|Mabel Louise Smith|
Mabel Louise Smith (May 1, 1924 – January 23, 1972), known professionally as Big Maybelle, was an American R&B singer and pianist. Her 1956 hit single "Candy" received the Grammy Hall of Fame Award in 1999.NOTE: This piece, along with numerous others by Don Howard, is currently on exhibit in the State Black Archives Research Center and Museum (Wilson Building) on the campus of Alabama A&M University. The exhibit is scheduled to end on March 4.
Born in Jackson, Tennessee, Big Maybelle sang gospel as a child and by her teens had switched to rhythm and blues. She began her professional career with Dave Clark's Memphis Band in 1936, and also toured with the all female International Sweethearts of Rhythm. She then joined Christine Chatman's Orchestra as pianist, and made her first recordings with Chatman in 1944, and with the Tiny Bradshaw’s Orchestra from 1947 to 1950.
Her debut solo recordings, as Mabel Smith, came for King Records in 1947, backed by Oran "Hot Lips" Page, but she had little initial success. However, in 1952 she was signed by Okeh Records, whose record producer Fred Mendelsohn gave her the stage name Big Maybelle. Her first recording for Okeh, "Gabbin' Blues", was a number 3 hit on the Billboard R&B chart, and was followed up by both "Way Back Home" and "My Country Man" in 1953. In 1955 she recorded "Whole Lotta Shakin' Goin On", produced by Quincy Jones, two years before Jerry Lee Lewis' version. More hits followed throughout the 1950s, mainly for Savoy Records, including "Candy" (1956), one of her biggest sellers.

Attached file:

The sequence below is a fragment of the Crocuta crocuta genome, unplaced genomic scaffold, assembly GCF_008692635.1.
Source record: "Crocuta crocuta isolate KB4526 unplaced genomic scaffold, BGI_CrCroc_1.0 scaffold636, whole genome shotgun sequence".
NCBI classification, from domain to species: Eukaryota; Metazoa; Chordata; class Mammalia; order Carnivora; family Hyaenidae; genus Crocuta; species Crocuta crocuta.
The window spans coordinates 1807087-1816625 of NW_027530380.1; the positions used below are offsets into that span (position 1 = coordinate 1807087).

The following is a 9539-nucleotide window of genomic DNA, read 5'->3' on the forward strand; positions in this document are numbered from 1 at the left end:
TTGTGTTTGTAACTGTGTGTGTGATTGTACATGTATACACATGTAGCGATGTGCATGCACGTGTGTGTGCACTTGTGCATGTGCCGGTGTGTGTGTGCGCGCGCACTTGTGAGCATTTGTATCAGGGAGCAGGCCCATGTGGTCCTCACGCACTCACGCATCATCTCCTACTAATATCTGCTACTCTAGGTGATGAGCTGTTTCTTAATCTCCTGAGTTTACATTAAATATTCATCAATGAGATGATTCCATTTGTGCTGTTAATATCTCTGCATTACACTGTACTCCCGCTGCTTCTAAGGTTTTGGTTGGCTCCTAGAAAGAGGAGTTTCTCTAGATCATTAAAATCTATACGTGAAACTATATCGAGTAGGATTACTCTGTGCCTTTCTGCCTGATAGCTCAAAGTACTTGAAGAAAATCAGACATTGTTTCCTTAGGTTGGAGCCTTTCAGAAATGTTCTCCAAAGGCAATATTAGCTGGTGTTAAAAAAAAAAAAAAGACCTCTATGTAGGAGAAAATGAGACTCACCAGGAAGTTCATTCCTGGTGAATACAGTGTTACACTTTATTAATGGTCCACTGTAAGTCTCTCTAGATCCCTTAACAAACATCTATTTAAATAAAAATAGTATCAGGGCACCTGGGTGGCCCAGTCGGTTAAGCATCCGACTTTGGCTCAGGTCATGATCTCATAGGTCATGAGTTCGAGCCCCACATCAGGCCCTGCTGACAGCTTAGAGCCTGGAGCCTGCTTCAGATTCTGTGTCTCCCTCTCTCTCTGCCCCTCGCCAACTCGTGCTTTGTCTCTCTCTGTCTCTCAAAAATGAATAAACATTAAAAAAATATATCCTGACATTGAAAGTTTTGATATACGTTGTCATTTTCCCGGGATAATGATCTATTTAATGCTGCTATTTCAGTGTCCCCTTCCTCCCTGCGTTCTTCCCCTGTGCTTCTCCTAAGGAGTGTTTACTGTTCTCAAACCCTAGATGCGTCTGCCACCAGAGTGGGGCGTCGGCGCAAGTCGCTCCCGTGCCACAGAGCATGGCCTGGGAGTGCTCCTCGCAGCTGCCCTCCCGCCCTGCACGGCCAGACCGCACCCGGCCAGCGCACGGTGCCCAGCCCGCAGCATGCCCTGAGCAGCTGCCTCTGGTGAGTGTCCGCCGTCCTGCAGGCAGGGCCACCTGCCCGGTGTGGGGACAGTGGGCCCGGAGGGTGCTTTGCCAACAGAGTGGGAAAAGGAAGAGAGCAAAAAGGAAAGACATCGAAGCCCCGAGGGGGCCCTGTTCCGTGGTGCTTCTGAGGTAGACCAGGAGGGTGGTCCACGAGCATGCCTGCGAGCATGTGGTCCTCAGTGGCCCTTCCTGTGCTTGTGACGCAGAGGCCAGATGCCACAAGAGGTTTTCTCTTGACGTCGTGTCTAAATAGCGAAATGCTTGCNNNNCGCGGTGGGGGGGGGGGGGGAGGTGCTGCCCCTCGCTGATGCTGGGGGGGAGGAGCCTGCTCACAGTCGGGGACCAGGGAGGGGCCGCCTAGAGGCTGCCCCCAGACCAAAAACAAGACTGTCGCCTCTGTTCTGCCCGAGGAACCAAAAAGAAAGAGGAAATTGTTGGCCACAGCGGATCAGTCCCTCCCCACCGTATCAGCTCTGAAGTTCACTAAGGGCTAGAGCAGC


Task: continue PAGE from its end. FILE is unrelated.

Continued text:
She made the stage of the Apollo Theater in New York City; the 1958 Newport Jazz Festival; and she appeared in Jazz on a Summer's Day (1960), filmed at the Newport Jazz Festival, along with Mahalia Jackson and Dinah Washington. After 1959 she recorded for a variety of labels but the hits largely dried up. She continued to perform in person into the early 1960s, when drug addiction and health problems took their toll on her. Her last hit single was in 1967 with a cover of "96 Tears" by Question Mark & the Mysterians.
Big Maybelle died in a diabetic coma in 1972, in Cleveland, Ohio. Her final album, Last of Big Maybelle, was released posthumously in 1973.
The album The Okeh Sessions on the Epic label, won the 1983 W. C. Handy Award, for "Vintage or Reissue Album of the Year (U.S.)".
SOURCE: From Wikipedia, the free encyclopedia